We feel it is improving America for America to know national and international problems. We were particularly interested in sending our speakers into the rural sections of Indiana, that our rural people might have this information without getting it from partisan sources. I do not know whether the members of our committee are Republicans or Democrats, or whether they are for the League of Nations or the World Court. I do not know. We just feel that is an educational work we are in.

After reading the testimony of Indiana attorneys and businessmen from that same summer, one understands better Mrs. Eckhart’s impulse to educate.

Her voice, for example, stands in stark contrast to those of Hugh Pat Emmons and Walter Bossert. Emmons operated in St. Joe County, and presided over the Valley Tabernacle Association, a group of 800 or so disgruntled klansmen, who left the organization for fear of having “to go down the line” for one W. Lee Smith, a candidate for the senate of the United States. Emmons achieved some renown for his depictions of behind-the-scenes operations of the Ku Klux Klan.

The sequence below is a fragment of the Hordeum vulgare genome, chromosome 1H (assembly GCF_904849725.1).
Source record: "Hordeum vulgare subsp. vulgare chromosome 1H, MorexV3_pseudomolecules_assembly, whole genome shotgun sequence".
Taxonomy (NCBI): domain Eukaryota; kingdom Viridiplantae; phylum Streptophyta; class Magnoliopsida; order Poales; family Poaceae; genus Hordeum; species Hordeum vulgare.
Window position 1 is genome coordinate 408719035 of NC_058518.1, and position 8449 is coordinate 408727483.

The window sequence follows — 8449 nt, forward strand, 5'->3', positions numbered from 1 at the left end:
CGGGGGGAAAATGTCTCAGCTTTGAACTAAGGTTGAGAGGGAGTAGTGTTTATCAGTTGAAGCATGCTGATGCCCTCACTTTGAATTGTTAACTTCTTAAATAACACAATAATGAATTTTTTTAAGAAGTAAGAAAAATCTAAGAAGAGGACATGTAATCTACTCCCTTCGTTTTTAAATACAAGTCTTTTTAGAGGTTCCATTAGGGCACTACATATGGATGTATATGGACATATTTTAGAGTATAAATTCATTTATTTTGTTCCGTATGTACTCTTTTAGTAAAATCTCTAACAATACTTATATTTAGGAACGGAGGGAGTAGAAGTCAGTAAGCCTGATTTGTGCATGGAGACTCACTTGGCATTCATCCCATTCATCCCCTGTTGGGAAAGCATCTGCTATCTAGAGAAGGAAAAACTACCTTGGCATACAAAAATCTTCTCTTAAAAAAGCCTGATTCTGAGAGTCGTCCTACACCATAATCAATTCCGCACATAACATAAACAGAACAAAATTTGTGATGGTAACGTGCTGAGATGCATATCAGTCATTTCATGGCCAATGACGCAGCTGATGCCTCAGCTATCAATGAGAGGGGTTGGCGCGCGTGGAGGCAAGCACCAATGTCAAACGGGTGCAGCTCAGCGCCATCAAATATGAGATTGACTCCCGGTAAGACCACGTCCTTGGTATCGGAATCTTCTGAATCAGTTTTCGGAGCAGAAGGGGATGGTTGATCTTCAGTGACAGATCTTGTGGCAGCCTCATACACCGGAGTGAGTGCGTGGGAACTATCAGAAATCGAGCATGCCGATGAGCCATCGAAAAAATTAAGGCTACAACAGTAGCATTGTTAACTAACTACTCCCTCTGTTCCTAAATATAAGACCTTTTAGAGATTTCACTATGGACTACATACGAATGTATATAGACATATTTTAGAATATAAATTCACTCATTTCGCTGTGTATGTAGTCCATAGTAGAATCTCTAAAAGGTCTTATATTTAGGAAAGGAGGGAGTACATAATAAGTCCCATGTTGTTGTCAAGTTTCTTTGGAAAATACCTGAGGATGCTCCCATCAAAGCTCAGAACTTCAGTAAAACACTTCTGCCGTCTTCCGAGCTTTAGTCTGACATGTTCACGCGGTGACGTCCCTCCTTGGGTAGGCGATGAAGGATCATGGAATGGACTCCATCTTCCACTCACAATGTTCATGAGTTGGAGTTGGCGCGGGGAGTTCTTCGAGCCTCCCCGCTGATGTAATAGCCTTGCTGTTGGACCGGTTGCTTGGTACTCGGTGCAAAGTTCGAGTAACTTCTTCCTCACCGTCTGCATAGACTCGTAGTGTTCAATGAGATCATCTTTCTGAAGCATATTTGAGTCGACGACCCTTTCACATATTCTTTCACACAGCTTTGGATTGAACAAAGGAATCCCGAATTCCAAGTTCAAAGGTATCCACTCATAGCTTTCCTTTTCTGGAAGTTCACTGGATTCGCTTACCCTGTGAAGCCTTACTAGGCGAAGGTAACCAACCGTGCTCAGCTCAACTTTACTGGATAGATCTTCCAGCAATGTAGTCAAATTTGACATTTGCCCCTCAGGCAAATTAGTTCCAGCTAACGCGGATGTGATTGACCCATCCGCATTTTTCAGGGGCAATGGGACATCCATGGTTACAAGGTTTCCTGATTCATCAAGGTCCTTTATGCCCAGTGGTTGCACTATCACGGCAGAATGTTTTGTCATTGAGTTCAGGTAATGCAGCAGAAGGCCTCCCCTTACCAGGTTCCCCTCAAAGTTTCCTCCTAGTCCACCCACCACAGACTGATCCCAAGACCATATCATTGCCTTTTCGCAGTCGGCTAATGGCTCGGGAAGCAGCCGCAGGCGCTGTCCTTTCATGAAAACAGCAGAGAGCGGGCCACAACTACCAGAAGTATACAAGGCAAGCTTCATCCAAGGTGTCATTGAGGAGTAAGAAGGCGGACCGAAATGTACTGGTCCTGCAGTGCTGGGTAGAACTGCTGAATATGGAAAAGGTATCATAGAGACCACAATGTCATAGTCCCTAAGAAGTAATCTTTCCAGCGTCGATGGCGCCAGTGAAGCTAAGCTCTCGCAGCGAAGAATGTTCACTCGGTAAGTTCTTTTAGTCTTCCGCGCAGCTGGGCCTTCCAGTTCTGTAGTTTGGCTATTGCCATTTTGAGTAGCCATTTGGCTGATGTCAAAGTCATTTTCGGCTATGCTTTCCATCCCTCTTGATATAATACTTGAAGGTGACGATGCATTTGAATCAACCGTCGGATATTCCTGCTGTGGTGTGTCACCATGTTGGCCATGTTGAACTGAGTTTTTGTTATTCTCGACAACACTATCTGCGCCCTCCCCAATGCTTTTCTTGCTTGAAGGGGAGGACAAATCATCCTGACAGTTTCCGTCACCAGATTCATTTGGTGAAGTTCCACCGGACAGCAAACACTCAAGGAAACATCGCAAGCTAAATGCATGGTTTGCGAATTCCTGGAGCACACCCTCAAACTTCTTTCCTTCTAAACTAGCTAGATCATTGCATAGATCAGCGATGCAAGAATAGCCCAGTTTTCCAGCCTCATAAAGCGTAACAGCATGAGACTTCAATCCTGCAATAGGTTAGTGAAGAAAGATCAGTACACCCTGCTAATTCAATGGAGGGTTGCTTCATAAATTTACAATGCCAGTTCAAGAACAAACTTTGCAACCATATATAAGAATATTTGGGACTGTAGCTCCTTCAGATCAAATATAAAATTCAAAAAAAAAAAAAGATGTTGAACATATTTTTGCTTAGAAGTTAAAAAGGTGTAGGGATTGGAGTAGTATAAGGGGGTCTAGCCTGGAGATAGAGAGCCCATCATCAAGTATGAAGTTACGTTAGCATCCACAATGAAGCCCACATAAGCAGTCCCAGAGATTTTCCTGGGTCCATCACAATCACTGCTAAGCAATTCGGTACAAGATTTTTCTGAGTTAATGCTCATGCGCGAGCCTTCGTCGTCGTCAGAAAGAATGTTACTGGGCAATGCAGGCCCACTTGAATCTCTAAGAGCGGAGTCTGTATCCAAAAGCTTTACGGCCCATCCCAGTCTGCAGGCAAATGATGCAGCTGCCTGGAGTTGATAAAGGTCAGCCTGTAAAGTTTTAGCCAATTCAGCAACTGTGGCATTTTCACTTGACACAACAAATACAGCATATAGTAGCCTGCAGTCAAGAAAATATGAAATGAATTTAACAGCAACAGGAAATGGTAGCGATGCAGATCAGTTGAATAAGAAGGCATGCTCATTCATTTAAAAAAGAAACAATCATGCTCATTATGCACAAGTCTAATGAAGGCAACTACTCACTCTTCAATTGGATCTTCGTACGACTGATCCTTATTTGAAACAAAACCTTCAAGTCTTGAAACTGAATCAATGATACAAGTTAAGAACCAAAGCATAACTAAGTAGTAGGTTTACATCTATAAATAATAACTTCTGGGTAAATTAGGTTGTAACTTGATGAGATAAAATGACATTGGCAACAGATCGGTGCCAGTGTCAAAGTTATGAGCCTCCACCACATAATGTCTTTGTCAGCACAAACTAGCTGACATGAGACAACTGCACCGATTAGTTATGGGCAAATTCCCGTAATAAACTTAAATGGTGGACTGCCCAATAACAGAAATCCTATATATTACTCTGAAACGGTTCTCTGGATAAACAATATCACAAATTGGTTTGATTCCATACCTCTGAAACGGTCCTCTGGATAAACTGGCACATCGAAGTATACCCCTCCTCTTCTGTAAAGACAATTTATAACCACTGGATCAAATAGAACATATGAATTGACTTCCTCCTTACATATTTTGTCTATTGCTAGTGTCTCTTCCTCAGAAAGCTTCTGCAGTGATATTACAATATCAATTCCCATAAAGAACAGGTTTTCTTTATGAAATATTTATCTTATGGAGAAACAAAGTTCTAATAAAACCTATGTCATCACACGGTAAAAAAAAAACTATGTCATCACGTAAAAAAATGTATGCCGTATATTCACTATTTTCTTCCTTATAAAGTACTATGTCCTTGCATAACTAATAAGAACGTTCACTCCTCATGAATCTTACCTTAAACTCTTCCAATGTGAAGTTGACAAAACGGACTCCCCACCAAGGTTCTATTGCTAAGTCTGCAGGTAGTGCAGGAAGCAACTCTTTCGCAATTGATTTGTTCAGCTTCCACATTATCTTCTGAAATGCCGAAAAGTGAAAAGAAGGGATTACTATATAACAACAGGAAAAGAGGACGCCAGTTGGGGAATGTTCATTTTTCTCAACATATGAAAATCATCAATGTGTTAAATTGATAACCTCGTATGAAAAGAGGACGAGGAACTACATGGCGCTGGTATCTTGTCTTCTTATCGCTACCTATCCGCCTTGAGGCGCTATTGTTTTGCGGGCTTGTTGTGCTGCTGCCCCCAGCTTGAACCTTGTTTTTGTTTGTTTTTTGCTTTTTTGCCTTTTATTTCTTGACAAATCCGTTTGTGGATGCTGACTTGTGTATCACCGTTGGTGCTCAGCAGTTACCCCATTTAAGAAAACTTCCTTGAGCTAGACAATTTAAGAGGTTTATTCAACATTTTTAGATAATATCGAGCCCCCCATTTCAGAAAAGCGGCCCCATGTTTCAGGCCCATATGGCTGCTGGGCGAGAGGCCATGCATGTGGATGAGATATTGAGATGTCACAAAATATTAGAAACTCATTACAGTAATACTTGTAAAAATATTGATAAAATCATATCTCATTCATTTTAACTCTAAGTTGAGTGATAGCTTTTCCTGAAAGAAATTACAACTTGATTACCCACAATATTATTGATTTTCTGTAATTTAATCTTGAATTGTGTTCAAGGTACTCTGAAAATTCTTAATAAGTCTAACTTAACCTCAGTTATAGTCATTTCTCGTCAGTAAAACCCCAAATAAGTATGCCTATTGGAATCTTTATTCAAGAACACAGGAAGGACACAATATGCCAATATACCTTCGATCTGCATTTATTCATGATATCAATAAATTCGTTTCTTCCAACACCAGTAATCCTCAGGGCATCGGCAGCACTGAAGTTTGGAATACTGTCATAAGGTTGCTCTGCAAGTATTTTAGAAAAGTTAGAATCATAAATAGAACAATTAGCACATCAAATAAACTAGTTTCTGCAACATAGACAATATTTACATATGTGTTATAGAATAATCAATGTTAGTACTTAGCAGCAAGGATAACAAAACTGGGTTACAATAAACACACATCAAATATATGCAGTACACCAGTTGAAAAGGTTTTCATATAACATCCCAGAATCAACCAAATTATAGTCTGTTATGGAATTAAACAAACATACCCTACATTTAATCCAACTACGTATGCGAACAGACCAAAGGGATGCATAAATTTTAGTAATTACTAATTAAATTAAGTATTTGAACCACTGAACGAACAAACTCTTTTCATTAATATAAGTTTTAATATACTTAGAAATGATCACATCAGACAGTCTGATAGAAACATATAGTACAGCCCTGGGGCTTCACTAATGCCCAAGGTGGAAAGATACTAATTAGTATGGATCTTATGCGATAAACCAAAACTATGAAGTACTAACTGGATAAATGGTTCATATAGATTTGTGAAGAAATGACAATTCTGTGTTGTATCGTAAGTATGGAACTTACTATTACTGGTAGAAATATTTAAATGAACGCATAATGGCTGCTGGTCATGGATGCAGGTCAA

Walter Bossert, a lawyer from Indianapolis, with offices in Liberty, previously held the office Grand Dragon of Indiana. Like Emmons, he resigned “on principle,” refusing to be told for whom to cast his vote. His testimony underscores the deep connection between the Klan and Indiana politics and power.

Mr. Clyde Walb of La Grange, and chairman of the State Republican Committee, is outraged by the money pouring into Indiana, none of which he has seen or can trace, and programs tricking Indiana women and children into supporting the League of Nations.

Letter from Clyde A. Walb. Read the entire letter in the Indiana State Library’s Indiana Digital Collections.

Professor Amos Hersey of Bloomington, excites particular ire in Walb, but Walb’s list of Hoosiers for and against the League is revealing.